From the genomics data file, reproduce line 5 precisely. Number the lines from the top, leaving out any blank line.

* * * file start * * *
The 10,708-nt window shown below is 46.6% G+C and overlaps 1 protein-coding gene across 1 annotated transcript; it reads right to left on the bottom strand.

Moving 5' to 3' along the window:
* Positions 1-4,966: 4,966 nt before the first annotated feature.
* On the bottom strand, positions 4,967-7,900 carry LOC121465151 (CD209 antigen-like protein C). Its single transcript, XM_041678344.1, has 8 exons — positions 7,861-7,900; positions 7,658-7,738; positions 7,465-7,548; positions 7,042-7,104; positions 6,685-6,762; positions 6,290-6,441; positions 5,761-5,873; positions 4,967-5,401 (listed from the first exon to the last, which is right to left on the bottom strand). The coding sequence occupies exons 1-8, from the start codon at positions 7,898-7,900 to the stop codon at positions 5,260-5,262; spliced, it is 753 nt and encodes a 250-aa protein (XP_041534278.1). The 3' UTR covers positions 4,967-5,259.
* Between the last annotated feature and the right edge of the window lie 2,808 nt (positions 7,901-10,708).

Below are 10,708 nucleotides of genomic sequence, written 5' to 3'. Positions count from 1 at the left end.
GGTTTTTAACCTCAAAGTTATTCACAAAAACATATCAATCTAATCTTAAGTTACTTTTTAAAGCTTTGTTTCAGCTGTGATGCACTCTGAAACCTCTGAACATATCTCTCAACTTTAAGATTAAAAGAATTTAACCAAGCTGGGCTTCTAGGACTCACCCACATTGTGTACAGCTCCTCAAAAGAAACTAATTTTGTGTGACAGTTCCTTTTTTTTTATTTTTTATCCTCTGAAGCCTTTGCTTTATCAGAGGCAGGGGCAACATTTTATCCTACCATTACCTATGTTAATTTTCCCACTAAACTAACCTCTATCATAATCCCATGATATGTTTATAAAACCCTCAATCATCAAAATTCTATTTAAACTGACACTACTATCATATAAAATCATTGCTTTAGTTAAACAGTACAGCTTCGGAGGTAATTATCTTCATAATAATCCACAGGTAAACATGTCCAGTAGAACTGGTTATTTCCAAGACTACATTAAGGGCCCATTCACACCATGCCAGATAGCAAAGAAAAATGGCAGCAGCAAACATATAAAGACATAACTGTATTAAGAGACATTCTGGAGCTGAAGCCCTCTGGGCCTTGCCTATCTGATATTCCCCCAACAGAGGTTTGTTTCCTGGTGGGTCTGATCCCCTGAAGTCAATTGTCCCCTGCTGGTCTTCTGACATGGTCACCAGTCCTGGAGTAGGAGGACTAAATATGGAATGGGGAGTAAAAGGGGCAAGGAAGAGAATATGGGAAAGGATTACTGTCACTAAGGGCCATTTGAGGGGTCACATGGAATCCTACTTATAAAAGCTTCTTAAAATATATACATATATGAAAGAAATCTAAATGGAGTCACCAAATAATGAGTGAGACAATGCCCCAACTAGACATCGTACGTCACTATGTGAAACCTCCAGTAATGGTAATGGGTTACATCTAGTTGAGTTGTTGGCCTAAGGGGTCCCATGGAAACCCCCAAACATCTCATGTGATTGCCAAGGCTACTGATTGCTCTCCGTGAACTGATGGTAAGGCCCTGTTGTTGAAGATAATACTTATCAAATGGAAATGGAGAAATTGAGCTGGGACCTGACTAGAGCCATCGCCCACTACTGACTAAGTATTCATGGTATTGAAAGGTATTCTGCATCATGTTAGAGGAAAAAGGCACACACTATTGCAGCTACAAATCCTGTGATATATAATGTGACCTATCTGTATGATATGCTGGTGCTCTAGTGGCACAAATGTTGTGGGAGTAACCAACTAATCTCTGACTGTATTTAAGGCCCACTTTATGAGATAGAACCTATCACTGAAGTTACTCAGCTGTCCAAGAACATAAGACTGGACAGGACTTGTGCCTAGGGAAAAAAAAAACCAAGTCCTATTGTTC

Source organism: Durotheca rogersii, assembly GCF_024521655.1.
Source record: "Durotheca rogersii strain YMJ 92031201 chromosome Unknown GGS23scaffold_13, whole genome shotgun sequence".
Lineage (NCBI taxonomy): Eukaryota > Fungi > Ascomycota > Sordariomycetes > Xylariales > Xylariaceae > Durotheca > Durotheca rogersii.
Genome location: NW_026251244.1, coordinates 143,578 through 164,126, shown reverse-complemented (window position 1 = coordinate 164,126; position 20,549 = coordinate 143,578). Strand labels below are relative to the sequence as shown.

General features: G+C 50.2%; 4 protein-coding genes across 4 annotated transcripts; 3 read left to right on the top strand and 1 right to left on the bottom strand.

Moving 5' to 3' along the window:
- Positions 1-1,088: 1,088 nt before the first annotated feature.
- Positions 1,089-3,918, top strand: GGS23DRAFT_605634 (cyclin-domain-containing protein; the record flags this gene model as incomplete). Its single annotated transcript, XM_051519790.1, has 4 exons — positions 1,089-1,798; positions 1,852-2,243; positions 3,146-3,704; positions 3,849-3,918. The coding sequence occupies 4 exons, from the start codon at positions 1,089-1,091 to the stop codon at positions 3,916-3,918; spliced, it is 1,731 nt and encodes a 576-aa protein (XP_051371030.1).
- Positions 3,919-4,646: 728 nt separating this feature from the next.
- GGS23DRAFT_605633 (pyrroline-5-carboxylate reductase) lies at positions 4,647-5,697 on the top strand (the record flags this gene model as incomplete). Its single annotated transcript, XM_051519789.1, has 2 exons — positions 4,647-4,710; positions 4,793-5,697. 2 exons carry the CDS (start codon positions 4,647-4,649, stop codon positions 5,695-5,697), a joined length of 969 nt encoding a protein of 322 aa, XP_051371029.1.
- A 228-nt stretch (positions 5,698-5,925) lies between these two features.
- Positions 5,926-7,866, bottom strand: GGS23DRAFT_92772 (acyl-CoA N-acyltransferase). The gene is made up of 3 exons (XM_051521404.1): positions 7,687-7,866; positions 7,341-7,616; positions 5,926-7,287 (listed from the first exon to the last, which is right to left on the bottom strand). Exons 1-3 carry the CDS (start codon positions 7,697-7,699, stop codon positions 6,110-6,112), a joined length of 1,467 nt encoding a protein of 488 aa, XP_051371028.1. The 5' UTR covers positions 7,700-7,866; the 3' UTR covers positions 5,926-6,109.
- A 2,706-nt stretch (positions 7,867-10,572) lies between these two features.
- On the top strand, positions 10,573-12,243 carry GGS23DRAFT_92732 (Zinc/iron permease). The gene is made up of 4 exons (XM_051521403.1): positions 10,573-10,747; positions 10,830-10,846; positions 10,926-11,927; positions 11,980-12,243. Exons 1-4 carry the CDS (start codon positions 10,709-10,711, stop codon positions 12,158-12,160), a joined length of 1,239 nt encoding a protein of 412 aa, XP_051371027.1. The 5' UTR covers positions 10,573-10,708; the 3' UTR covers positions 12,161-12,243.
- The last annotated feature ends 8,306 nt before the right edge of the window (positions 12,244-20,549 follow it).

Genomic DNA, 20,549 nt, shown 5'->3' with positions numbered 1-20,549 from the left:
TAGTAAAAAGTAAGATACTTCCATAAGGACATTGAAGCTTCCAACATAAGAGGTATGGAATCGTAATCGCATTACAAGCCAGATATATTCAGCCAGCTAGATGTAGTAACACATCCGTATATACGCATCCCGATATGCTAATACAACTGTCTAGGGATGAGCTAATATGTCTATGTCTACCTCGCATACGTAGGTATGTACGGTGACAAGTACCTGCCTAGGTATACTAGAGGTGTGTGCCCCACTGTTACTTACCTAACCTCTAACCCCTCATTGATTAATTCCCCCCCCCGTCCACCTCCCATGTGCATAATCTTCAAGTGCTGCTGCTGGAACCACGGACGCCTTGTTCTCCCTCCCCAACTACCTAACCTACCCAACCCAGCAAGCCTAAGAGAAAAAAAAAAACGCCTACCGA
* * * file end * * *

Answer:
* Between the last annotated feature and the right edge of the window lie 2,808 nt (positions 7,901-10,708).